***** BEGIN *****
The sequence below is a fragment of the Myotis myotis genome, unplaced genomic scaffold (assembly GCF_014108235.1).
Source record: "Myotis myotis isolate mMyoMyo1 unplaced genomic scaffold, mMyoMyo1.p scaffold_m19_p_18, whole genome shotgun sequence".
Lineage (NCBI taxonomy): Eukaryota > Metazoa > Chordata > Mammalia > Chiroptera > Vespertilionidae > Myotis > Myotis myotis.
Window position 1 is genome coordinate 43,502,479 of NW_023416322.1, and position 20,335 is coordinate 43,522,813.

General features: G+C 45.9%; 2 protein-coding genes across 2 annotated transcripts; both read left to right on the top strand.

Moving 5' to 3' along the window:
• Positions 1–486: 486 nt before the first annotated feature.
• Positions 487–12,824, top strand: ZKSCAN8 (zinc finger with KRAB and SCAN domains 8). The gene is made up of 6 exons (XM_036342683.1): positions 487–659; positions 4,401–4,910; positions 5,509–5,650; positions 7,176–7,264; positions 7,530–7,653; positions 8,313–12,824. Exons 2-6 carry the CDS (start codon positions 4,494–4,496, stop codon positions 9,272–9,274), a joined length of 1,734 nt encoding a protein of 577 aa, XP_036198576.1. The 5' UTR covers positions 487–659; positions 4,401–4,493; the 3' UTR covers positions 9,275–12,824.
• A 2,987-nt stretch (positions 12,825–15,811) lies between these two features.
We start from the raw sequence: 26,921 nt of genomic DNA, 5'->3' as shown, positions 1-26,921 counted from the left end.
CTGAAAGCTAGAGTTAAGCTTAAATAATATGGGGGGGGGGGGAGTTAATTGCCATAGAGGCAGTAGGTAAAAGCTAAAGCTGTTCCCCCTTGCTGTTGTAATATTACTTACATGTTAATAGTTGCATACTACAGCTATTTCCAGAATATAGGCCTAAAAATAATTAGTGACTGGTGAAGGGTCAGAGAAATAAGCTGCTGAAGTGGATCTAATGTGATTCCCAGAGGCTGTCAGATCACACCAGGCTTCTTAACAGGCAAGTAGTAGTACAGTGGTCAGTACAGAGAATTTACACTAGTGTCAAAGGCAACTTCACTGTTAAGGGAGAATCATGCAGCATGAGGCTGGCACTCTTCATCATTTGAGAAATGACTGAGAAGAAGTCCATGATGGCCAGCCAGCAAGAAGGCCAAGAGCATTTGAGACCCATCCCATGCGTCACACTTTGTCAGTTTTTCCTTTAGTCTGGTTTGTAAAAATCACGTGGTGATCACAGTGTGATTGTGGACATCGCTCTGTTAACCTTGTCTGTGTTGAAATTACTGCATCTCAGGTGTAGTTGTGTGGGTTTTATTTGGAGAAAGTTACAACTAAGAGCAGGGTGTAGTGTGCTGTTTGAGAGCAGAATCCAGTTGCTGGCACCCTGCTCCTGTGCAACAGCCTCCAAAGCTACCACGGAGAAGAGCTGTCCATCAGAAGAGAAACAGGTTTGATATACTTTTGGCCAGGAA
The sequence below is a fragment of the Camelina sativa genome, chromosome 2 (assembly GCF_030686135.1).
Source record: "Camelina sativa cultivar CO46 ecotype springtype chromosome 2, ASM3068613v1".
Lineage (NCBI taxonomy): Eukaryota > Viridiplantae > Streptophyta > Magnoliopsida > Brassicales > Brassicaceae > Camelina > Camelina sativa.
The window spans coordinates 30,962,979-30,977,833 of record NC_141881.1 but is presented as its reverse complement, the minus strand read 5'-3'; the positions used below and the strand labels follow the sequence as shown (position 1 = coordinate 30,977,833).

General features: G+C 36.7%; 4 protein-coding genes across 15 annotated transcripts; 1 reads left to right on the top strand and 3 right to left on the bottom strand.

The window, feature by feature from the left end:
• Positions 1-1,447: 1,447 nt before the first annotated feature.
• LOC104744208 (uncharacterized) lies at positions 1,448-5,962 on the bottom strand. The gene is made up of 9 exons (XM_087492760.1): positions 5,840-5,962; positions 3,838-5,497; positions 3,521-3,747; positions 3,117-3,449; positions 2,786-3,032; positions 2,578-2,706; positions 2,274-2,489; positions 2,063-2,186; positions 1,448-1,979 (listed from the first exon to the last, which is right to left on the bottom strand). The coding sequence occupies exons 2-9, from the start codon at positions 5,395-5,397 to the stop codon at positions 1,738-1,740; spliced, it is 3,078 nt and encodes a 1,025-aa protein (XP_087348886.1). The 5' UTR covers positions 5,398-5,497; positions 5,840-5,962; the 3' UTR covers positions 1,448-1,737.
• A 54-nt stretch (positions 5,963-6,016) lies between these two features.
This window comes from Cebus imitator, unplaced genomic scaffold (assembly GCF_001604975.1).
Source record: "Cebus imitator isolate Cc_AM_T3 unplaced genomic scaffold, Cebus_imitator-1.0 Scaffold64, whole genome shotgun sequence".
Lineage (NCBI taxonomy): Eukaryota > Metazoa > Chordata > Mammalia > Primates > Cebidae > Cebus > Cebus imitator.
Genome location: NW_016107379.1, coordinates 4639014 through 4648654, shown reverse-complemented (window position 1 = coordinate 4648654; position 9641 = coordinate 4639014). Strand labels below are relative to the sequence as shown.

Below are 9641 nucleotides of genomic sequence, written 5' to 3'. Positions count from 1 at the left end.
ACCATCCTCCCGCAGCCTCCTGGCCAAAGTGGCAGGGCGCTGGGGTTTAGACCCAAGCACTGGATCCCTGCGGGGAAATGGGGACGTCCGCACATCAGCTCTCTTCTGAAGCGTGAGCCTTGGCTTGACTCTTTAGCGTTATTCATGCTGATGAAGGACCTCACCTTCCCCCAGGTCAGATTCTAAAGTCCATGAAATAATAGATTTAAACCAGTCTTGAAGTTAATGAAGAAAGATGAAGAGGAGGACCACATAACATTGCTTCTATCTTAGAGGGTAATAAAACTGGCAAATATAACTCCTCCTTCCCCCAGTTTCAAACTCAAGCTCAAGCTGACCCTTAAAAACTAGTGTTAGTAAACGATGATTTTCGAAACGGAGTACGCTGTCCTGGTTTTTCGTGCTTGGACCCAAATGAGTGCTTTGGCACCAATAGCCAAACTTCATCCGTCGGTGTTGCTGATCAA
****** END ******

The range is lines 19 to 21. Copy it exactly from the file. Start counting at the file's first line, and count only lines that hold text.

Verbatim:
• LOC104744208 (uncharacterized) lies at positions 1,448-5,962 on the bottom strand. The gene is made up of 9 exons (XM_087492760.1): positions 5,840-5,962; positions 3,838-5,497; positions 3,521-3,747; positions 3,117-3,449; positions 2,786-3,032; positions 2,578-2,706; positions 2,274-2,489; positions 2,063-2,186; positions 1,448-1,979 (listed from the first exon to the last, which is right to left on the bottom strand). The coding sequence occupies exons 2-9, from the start codon at positions 5,395-5,397 to the stop codon at positions 1,738-1,740; spliced, it is 3,078 nt and encodes a 1,025-aa protein (XP_087348886.1). The 5' UTR covers positions 5,398-5,497; positions 5,840-5,962; the 3' UTR covers positions 1,448-1,737.
• A 54-nt stretch (positions 5,963-6,016) lies between these two features.
This window comes from Cebus imitator, unplaced genomic scaffold (assembly GCF_001604975.1).